Graham Reid | | 3 min read
The legend of the Tongan ninja is so legendary that most people know it. But for those who missed it -- possibly in the shower when it came knocking -- it goes like this: young Tongan boy Sione is flying between the small Pacific Islands with his dad on Finau Airlines when mischievous, spiteful Marvin (a "friend" but later his nemesis) cuts some wires and the plane crashes on to a small Pacific Island. A legend is born.
No, sorry, the legend comes after the next bit.
Sione's father has his legs eaten off by piranhas, and Sione and Marvin are taken in by a mysterious ninja cult. Sione becomes the famously legendary Tongan Ninja and Marvin (his nemesis you'll recall) becomes the infamously unlegendary Action Fighter. And about now a living legend is born.
But a legend staying on a small Pacific Island is no legend at all, it needs to be out there in the world. And so, from the director of Tongan Ninja comes ... ah, Tongan Ninja, a comedy cult classic befitting a living legend that will live long after all other living legends have died.
As they say: It's a film that will touch your heart ... after it's finished with your teeth, spleen and kneecaps. It's the film you didn't know you wanted to see, until you wanted to see it.
Tongan Ninja -- directed by Jason Stutter and filmed almost entirely in a few blocks around central Wellington -- is possibly one of the dumbest, funniest New Zealand films ever since ... well, possibly just ever.
First-time director Stutter co-wrote it with Jemaine Clement (one half of Flight of the Conchords) and it has been sold into France, Singapore, Thailand, Russia, South Africa and Turkey. But it only played in New Zealand in a few film festivals and short seasons, which made the DVD release in 2004 perhaps the most exciting DVD event since the last really exciting one.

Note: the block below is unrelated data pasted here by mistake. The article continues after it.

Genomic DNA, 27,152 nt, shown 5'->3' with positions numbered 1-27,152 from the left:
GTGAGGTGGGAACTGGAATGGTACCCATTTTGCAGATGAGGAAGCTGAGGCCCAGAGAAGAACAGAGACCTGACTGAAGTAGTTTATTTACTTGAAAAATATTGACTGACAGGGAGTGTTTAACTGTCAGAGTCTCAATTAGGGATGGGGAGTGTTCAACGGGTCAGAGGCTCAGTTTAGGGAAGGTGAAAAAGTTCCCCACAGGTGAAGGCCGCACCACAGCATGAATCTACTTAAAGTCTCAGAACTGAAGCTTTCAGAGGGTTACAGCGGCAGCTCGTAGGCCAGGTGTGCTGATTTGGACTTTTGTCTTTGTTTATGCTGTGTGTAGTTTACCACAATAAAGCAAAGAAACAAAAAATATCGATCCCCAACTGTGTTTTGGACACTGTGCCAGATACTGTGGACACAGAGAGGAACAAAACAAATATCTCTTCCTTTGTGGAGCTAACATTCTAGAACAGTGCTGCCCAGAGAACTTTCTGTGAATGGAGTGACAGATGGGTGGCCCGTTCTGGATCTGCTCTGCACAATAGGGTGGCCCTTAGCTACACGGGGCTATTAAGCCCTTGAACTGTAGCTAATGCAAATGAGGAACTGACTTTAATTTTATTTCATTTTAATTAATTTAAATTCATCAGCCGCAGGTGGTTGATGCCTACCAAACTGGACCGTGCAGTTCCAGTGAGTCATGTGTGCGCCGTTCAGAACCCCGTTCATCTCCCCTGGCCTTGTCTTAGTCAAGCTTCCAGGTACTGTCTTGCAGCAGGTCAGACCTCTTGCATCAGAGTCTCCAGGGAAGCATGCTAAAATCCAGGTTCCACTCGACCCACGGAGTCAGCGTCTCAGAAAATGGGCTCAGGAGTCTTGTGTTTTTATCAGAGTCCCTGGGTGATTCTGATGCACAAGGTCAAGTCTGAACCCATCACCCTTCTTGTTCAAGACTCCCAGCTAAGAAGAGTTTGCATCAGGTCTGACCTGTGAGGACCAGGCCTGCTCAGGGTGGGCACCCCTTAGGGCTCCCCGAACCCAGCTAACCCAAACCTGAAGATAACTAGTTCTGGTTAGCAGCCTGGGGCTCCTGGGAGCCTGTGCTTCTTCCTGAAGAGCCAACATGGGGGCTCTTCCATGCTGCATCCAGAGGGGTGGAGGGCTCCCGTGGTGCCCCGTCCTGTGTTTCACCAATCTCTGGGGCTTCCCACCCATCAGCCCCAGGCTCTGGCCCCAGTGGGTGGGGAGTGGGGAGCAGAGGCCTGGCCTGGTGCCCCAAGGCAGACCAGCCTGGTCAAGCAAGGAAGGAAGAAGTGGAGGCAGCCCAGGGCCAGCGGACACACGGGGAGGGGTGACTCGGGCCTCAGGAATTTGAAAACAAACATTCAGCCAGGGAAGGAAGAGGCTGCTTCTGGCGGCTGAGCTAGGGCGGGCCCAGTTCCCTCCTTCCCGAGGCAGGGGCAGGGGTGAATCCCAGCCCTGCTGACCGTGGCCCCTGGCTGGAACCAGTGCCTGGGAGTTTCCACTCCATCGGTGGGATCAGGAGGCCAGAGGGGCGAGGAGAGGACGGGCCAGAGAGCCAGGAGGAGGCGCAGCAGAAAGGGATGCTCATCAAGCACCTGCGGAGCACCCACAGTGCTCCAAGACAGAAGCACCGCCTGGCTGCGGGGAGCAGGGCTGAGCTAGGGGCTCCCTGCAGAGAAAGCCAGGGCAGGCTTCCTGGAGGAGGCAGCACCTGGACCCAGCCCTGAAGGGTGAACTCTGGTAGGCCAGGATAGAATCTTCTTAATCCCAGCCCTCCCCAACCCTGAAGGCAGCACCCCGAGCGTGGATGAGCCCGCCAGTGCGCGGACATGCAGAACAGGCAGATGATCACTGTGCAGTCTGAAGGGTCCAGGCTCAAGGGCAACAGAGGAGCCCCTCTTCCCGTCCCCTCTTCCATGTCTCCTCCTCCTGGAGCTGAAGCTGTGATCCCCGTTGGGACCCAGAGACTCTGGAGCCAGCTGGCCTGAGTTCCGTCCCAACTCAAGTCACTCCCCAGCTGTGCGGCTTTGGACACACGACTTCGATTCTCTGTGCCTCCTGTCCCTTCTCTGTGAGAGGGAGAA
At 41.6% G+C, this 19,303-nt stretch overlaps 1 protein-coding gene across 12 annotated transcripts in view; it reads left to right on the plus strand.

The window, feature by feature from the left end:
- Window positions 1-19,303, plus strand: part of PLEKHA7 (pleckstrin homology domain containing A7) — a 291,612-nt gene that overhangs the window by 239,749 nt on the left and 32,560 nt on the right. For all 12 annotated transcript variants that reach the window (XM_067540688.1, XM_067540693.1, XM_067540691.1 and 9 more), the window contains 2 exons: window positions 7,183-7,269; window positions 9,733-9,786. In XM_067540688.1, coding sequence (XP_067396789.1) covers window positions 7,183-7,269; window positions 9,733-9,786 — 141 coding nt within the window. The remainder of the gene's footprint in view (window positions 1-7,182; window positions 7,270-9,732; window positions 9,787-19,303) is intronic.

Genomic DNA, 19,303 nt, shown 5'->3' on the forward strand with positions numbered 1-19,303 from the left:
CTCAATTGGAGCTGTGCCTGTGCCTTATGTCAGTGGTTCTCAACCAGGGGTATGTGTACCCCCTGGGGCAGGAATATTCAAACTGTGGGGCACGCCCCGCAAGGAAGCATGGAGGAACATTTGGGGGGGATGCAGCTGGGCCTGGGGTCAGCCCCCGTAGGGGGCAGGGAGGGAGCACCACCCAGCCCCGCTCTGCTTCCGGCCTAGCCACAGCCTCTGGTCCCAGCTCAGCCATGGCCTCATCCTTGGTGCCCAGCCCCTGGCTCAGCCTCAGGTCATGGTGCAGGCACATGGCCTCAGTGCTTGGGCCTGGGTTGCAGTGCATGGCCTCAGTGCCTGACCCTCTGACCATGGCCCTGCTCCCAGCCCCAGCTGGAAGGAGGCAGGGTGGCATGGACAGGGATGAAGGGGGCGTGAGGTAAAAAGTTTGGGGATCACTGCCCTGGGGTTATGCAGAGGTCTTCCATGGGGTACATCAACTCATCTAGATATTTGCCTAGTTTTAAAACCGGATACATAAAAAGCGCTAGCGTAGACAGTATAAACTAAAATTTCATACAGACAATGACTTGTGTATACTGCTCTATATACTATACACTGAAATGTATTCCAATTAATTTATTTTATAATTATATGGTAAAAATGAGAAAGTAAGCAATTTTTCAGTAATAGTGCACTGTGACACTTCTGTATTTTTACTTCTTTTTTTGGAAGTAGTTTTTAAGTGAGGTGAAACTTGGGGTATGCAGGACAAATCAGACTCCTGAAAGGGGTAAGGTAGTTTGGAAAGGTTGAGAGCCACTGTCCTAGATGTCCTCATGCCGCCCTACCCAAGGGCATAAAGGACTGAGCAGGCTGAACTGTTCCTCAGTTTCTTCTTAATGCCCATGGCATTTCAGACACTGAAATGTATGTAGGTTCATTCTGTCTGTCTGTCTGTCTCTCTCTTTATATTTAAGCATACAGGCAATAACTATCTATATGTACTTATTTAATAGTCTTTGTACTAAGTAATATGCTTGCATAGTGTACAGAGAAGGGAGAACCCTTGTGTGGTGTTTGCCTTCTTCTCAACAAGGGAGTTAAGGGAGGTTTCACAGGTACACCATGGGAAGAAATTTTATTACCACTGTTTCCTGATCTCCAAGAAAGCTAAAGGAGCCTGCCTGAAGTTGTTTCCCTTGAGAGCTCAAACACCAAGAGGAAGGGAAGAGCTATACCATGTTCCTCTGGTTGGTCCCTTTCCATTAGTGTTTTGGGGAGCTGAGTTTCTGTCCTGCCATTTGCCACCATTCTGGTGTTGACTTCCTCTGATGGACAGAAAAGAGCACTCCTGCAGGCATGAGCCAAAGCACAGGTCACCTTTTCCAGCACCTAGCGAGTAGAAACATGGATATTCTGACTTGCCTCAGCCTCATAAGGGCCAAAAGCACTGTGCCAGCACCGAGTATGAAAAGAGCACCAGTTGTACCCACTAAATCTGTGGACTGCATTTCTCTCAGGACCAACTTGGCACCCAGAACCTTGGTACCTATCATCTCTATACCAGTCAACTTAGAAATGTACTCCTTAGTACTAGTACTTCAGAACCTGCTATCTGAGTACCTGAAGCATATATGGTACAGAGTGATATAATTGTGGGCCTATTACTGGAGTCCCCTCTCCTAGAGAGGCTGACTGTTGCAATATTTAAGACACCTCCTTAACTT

As a parody of the badly dubbed kung fu films of the Seventies it works on every level. It has embarrassingly cheap "special effects", sudden and unexpected musical numbers, flashbacks and dream sequences, a fort guarded by an army of ninjas, and characters called Mr Big, Asian Sidekick and Knife Man.
It also has hilarious dialogue. When Tongan Ninja (played by Sam Manu but voiced by Clement who plays Action Fighter) is told that in New Zealand the weather can be like four seasons in one day he muses, "Wowee, your days must be long".
There is much subtle Pasifika humour alongside the broad-brush parody of Bruce Lee movies. It also looks like it was made on a budget of $8.50 -- and that is a compliment.
Tongan Ninja tells how the character from the famous comic book comes to New Zealand on instructions from his ninja master to help a family friend whose restaurant is being terrorised by the "So Called Syndicate". Tongan Ninja faces down various villains, a love interest in Miss Lee who is the daughter of the restaurant owner, and some appalling dialogue.
At the end he confronts his nemesis. Legendary stuff.
What elevates this above other cult classics is how knowing it is: the script sparkles with asides to other movies (the Tongan Mind Trick from Star Wars: A New Hope), reaches heights of absurdity (the Patio of Death), and has cleverly stupid overdubbing. It is worth turning the volume up just to hear the oddball asides in sequences when the army of ninjas jump Tongan Ninja.
There is a howlingly funny sequence when the boom mike is deliberately visible.
This is a film that knows exactly what it is doing -- and in the extra footage Andrew Adamson and Peter Jackson get in on the joke. Both say they loved the comic as kids and for Adamson it was the story he wanted to make but couldn't . . . so moved on to Shrek
Jackson says the same and had to undertake Lord of the Rings instead. Both speak highly of how difficult it is to get the dubbing as badly synchronised as it is in Tongan Ninja and how this has raised the bar for all other badly dubbed movies.
The cast also line up to, straightfaced, tell of their experiences making the movie. It adds to the cultish quality and is extremely funny in itself.
The movie credits are worthy of the Zucker Brothers -- which is a useful reference. Its nearest movie relative would be a film like Airplane: dumbness elevated to artful parody. Utterly stupid but extremely funny.
Remember the name Jason Stutter and if he drops by with beers and a script asking for money to make his next movie, be prepared to dig deep. He's a living legend, too.
As the tagline says, "If you only see one ninja movie this year with a Tongan in it ... "